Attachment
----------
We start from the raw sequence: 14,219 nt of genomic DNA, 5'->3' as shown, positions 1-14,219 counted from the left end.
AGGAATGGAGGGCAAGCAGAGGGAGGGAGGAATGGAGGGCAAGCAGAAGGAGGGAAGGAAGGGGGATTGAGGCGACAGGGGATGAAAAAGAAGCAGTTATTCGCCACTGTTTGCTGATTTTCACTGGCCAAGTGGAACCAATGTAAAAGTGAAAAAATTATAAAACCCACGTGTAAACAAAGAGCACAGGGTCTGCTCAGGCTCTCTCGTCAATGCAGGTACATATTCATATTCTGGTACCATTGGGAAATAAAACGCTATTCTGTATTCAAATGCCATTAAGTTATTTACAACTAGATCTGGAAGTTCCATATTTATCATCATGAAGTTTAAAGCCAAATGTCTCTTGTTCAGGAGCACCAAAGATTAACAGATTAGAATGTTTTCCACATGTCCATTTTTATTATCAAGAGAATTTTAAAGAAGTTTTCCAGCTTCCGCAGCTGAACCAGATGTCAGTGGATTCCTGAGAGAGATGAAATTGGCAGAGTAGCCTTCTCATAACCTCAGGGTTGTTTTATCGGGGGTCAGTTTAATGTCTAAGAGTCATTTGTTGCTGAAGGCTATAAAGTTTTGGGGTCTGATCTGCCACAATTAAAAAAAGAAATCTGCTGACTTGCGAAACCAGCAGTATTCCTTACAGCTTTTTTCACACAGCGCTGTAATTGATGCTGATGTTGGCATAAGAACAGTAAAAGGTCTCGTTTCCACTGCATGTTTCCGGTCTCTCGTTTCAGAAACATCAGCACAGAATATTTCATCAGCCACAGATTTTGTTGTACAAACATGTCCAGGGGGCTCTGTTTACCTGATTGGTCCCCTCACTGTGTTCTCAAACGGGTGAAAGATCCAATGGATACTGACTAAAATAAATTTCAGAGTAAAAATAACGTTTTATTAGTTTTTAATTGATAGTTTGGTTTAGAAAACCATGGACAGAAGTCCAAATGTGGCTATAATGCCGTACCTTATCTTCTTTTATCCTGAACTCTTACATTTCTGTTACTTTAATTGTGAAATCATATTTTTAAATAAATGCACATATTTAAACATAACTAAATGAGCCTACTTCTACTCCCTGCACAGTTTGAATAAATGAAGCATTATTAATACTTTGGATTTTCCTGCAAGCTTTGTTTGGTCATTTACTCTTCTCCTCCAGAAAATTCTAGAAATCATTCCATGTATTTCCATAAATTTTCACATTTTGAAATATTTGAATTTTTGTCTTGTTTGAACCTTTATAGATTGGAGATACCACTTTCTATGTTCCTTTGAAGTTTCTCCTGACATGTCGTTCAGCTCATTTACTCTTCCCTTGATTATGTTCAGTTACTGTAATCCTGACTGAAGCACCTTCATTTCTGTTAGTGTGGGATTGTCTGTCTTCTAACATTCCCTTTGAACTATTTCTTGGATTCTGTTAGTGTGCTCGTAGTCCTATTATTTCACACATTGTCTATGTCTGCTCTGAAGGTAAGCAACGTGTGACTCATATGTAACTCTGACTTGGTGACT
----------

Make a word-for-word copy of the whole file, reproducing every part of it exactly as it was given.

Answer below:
We start from the raw sequence: 14,219 nt of genomic DNA, 5'->3' as shown, positions 1-14,219 counted from the left end.
AGGAATGGAGGGCAAGCAGAGGGAGGGAGGAATGGAGGGCAAGCAGAAGGAGGGAAGGAAGGGGGATTGAGGCGACAGGGGATGAAAAAGAAGCAGTTATTCGCCACTGTTTGCTGATTTTCACTGGCCAAGTGGAACCAATGTAAAAGTGAAAAAATTATAAAACCCACGTGTAAACAAAGAGCACAGGGTCTGCTCAGGCTCTCTCGTCAATGCAGGTACATATTCATATTCTGGTACCATTGGGAAATAAAACGCTATTCTGTATTCAAATGCCATTAAGTTATTTACAACTAGATCTGGAAGTTCCATATTTATCATCATGAAGTTTAAAGCCAAATGTCTCTTGTTCAGGAGCACCAAAGATTAACAGATTAGAATGTTTTCCACATGTCCATTTTTATTATCAAGAGAATTTTAAAGAAGTTTTCCAGCTTCCGCAGCTGAACCAGATGTCAGTGGATTCCTGAGAGAGATGAAATTGGCAGAGTAGCCTTCTCATAACCTCAGGGTTGTTTTATCGGGGGTCAGTTTAATGTCTAAGAGTCATTTGTTGCTGAAGGCTATAAAGTTTTGGGGTCTGATCTGCCACAATTAAAAAAAGAAATCTGCTGACTTGCGAAACCAGCAGTATTCCTTACAGCTTTTTTCACACAGCGCTGTAATTGATGCTGATGTTGGCATAAGAACAGTAAAAGGTCTCGTTTCCACTGCATGTTTCCGGTCTCTCGTTTCAGAAACATCAGCACAGAATATTTCATCAGCCACAGATTTTGTTGTACAAACATGTCCAGGGGGCTCTGTTTACCTGATTGGTCCCCTCACTGTGTTCTCAAACGGGTGAAAGATCCAATGGATACTGACTAAAATAAATTTCAGAGTAAAAATAACGTTTTATTAGTTTTTAATTGATAGTTTGGTTTAGAAAACCATGGACAGAAGTCCAAATGTGGCTATAATGCCGTACCTTATCTTCTTTTATCCTGAACTCTTACATTTCTGTTACTTTAATTGTGAAATCATATTTTTAAATAAATGCACATATTTAAACATAACTAAATGAGCCTACTTCTACTCCCTGCACAGTTTGAATAAATGAAGCATTATTAATACTTTGGATTTTCCTGCAAGCTTTGTTTGGTCATTTACTCTTCTCCTCCAGAAAATTCTAGAAATCATTCCATGTATTTCCATAAATTTTCACATTTTGAAATATTTGAATTTTTGTCTTGTTTGAACCTTTATAGATTGGAGATACCACTTTCTATGTTCCTTTGAAGTTTCTCCTGACATGTCGTTCAGCTCATTTACTCTTCCCTTGATTATGTTCAGTTACTGTAATCCTGACTGAAGCACCTTCATTTCTGTTAGTGTGGGATTGTCTGTCTTCTAACATTCCCTTTGAACTATTTCTTGGATTCTGTTAGTGTGCTCGTAGTCCTATTATTTCACACATTGTCTATGTCTGCTCTGAAGGTAAGCAACGTGTGACTCATATGTAACTCTGACTTGGTGACT